Replacement windows: Are they your only option?

Jeffrey Anderson | Improvement Center Columnist | October 20, 2014

Vibrant leaf colors, apple cider, and roadside pumpkin stands are all signs that autumn has arrived and summer's high temperatures might soon be left behind. Unfortunately, another indicator of the changing seasons may be arriving in your mailbox within the next several weeks: the much dreaded heating bill. Even worse, that bill is more than likely going to get higher as temperatures continue to drop. Depending on where you live, heating costs may be a fact of life, but that doesn't mean they have to skyrocket out of control. Making your home more energy efficient can help keep them reined in. A good place to start might be your windows.

How energy efficient are your home's windows?

Almost everyone likes a lot of windows in their home - plenty of glass in the exterior walls can make just about any room seem bright and inviting. However, older windows could be a weak link in your home's outer energy envelope - or barrier - that's causing energy loss. According to the government's Energy Star website, replacing outdated windows with newer Energy Star rated units can lower an average home's energy costs by seven to 15 percent. If you have single pane windows and live in a colder region, the potential savings could even be more. In New England, replacing single pane windows with Energy Star units could save up to $500 a year in energy costs for the average sized home.

Is installing replacement windows the only option?

While installing energy efficient replacement windows might be the best choice, there are other options for reducing air-infiltration at older windows. The methods vary in price and some might be considered DIY friendly depending on your skills. Here are a few that might be worth a try:

  • Spray foam insulation - The cause of heat loss at windows can sometimes be not due to the units themselves, but rather the lack of insulation around them. Windows sit in a framed opening that is usually a little larger than actually needed. While this gives the contractor some room for adjustments when setting the window, it can result in small gaps between the window frame and wood. A telltale sign that those gaps are missing insulation is if air can be felt coming through the wall around the window casing on a windy day. Removing the casing and filling the gaps with spray foam insulation available at most home improvement stores almost always cures the problem. If you're careful when removing the casing, it can usually be reinstalled, but may require a little paint touchup. One word of caution, spray foam insulation expands, so using too much could cause the windows to not operate properly.
  • Window insulation kits - The window insulation kits available at most home improvement retailers can be one of the easiest and most budget friendly methods for making your windows more energy efficient. While they may vary from one manufacturer to another, the basic premise is that a clear film is added over the glass to provide another layer of protection against heat loss and outside air infiltration. The kits from companies such as 3M are available in numerous window sizes and quantities and can be installed by just about any homeowner with a minimum of tools regardless of DIY skills. When done correctly, the film is barely noticeable on most windows.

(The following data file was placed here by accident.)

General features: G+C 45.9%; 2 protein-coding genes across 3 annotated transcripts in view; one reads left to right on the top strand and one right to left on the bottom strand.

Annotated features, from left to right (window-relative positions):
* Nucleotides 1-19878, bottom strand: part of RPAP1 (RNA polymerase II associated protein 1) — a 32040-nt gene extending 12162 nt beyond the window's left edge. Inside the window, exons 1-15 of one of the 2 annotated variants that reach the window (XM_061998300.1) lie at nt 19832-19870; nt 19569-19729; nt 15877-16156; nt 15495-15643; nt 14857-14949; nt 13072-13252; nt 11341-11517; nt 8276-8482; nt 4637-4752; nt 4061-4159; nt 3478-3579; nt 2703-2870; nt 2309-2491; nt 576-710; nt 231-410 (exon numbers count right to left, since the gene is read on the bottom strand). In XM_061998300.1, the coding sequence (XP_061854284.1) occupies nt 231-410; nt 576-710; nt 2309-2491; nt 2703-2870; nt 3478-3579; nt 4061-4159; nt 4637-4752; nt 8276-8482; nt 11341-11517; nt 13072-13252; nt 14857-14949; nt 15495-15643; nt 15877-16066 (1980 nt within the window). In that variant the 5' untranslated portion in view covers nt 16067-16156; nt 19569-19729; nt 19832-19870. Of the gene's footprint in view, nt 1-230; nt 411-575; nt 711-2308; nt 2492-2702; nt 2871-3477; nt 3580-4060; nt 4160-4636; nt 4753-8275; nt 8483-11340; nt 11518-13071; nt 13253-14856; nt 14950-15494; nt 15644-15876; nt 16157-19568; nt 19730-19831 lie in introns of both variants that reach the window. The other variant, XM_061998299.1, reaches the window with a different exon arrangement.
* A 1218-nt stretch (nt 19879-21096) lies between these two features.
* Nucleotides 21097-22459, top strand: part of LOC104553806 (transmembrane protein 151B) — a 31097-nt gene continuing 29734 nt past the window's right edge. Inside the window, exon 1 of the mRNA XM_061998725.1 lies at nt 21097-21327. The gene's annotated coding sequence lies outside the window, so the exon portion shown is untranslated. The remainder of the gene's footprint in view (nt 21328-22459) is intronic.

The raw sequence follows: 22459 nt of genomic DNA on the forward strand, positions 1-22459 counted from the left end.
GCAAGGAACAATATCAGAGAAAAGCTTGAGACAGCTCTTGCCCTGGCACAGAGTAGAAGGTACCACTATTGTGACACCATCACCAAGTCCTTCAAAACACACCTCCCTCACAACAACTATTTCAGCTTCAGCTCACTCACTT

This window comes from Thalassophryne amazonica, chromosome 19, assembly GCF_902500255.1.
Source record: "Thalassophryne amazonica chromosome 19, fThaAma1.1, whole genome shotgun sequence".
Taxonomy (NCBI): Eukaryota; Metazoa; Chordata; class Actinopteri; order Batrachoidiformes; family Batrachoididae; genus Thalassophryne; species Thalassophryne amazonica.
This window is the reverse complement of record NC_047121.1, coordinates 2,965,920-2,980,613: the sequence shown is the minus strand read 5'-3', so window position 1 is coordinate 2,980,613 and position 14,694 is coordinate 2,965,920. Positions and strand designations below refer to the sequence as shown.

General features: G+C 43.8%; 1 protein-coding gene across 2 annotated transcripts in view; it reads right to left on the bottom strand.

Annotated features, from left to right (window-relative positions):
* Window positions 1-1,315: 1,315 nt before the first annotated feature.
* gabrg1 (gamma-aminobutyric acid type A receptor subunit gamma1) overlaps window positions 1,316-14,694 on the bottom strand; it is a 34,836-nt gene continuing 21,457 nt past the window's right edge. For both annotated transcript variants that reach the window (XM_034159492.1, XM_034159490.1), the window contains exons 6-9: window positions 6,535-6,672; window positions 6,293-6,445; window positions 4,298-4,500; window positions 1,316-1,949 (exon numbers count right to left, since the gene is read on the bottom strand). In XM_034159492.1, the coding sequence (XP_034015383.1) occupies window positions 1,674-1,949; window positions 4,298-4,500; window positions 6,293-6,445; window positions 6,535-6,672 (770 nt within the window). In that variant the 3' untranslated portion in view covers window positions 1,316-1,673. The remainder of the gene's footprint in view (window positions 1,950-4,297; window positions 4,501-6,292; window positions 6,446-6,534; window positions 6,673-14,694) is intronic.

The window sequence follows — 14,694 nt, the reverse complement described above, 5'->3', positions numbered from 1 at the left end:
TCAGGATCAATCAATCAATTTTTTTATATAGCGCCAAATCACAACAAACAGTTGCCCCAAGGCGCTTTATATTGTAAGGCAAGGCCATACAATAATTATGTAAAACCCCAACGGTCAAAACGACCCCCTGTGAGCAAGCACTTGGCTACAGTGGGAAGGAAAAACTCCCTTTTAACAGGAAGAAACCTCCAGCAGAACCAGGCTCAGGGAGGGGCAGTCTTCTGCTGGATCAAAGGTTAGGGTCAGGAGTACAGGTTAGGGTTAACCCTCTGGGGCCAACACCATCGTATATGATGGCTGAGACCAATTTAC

• Storm windows - If replacement windows aren't in your budget at the moment, the next best option for making your existing units more energy efficient might be installing storm windows. The primary advantages of these units are that they provide another layer or layers of glass over your existing windows and can be custom made to fit almost any opening. And while they may be a bit costly depending on your window sizes and quantities, storm windows can be used to protect your home for many years. The main disadvantage is that the units normally have to be removed in the spring and reinstalled in the fall - not always the easiest project if you have a multi-level home. However, one call to a local contractor can provide a solution to that problem. While they're at your home, ask them to inspect your gutters and downspouts for any damage as the seasons change.

All three of these methods can make your existing windows more energy efficient, but installing replacement windows with Energy Star ratings should still be your ultimate goal. The energy savings they can provide over time will cover their cost and they could also help improve your home's resale value.

Image credit to ThinkStock/Ryan McVay

About the Author

Jeffrey Anderson has a Degree in English from V.M.I., and served as an officer in the Marine Corps. He worked in Residential and Commercial construction management for 25 years before retiring to write full time. He spends his time writing, remodeling his old farmhouse, and in animal rescue.